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Tropical Journal of Obstetrics and Gynaecology

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Multimodal hyperspectroscopy screening in women at risk of cervical cancer: Results of a pilot study in a developing country

Olutosin A. Awolude, Babatunde O. Akinwunmi, Isaac F. Adewole

Abstract


Background: Screening and treatment of pre‑cancerous lesions is important for prevention of cervical cancer. Currently, most available screening tests for cervical cancer are limited by low sensitivity, prohibitive costs, logistics and technical concerns. This study evaluates the role of multimodal hyperspectroscopy (MHS) as a cost‑effective, sensitive and user‑friendly point‑of‑care machine for early detection in women at risk of pre‑cancer lesions.
Materials and Methods: Multimodal hyperspectroscopy of the cervix using the LuViva® Advanced Cervical Scan was performed first in a 1‑minute procedure among 100 previously screened for cervical cancer using either visual inspection after application of acetic acid (VIA) or cytology within the last 120 days. This was then followed by obtaining human papilloma virus (HPV) samples and biopsies from women for histology.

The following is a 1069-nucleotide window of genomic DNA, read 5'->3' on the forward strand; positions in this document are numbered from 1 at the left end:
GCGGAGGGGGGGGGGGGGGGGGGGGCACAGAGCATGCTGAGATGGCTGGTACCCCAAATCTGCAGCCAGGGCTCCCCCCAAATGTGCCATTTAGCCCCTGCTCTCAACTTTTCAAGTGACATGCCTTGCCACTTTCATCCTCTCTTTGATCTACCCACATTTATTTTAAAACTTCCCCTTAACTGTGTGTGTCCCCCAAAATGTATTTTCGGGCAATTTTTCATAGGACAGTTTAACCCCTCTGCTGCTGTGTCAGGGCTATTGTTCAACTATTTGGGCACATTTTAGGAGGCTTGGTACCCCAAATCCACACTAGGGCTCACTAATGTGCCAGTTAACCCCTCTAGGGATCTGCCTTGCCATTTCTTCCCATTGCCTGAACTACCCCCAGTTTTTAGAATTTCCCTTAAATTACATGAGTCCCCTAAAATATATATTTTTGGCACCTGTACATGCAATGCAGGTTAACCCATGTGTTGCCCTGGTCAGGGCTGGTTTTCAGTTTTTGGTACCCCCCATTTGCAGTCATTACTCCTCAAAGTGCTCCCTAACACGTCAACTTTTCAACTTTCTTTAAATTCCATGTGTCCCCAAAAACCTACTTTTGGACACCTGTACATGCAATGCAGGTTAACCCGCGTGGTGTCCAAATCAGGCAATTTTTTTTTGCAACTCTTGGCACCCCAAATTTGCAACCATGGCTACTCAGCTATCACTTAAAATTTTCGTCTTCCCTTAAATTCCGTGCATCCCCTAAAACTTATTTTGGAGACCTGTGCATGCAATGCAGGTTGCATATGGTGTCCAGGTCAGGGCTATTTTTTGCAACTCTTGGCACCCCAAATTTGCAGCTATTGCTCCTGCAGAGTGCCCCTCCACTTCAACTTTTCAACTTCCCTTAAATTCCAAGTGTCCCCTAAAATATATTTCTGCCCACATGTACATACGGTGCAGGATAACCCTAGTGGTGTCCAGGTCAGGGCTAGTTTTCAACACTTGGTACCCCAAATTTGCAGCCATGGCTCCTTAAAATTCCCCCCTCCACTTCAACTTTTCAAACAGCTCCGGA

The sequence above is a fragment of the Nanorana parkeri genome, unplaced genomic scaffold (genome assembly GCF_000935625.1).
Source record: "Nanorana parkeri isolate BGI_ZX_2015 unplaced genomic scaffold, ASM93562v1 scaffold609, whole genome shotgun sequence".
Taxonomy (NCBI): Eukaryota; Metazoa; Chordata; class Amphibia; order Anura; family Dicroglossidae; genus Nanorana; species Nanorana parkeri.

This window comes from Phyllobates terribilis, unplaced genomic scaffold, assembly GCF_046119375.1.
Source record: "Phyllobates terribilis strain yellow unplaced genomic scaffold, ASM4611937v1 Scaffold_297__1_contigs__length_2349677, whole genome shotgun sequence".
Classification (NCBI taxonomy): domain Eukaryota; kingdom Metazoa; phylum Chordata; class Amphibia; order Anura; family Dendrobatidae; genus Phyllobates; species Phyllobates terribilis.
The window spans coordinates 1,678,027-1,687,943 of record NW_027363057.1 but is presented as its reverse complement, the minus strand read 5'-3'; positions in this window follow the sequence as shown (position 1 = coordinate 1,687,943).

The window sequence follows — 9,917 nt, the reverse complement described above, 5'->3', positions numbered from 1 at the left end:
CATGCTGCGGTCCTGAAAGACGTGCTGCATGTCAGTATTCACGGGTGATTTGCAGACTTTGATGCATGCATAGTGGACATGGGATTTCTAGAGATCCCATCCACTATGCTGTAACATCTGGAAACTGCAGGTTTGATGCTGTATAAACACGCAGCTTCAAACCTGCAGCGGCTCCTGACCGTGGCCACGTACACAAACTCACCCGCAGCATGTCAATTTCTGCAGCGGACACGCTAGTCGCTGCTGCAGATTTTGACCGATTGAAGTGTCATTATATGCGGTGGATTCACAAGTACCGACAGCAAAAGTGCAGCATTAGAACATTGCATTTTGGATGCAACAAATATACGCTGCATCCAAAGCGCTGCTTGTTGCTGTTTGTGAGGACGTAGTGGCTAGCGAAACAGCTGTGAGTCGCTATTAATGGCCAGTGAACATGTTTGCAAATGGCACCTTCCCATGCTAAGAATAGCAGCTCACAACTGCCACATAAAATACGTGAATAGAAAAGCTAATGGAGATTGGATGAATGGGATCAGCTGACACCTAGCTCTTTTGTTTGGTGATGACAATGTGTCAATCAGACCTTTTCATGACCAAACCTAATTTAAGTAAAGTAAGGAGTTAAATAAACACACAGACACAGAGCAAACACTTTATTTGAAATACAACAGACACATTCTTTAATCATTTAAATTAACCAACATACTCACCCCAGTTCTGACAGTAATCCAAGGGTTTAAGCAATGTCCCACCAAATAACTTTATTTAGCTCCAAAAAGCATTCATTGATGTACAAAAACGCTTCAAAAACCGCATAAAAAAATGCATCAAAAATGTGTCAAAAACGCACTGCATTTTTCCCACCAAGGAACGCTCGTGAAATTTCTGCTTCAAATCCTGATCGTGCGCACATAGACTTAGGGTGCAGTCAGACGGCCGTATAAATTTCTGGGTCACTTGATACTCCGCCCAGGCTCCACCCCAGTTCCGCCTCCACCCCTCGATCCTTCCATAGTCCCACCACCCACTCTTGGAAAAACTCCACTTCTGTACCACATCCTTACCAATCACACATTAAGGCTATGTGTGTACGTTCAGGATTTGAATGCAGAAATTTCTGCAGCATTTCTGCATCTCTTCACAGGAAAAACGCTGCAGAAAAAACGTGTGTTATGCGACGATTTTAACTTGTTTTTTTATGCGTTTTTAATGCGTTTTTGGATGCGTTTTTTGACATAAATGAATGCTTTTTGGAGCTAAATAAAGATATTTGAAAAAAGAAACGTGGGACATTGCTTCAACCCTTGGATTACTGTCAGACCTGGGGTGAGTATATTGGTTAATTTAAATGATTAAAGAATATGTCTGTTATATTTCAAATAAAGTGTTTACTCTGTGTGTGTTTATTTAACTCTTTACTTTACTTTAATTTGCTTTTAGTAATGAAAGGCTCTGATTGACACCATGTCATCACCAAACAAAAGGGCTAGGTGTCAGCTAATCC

Results: Of the 22 women with abnormal Pap tests of at least low‑grade squamous intraepithelial lesion, 3 had CIN2+, 6 had  CIN1, 4 were free of dysplasia at  histopathology while 9 had cervicitis. All 3 of the CIN2+ recorded high likelihood of CIN2+ by MHS. However, HPV was negative for all 3 women. The machine classified 1 of 1 CIN1s and 7 of the 13 women without dysplasia or cervicitis as low or  moderate risk for CIN2+ (40% specificity); of the 37 women who were VIA+, 81% were classified as high risk, and 66% of 37 women with normal Pap tests and biopsy were either at moderate or low risk.
Conclusions: The findings from this pilot study show that MHS reduced the  percentage of unnecessary colposcopy and biopsy by 37.5%. It was also able to differentiate between VIA+ and Pap negative women suggesting its potential of being a point‑of‑care primary and objective screening test.


Key words: Cervix; hyperspectroscopy; pre‑cancer; screening; sensitive.




http://dx.doi.org/10.4103/TJOG.TJOG_31_17
AJOL African Journals Online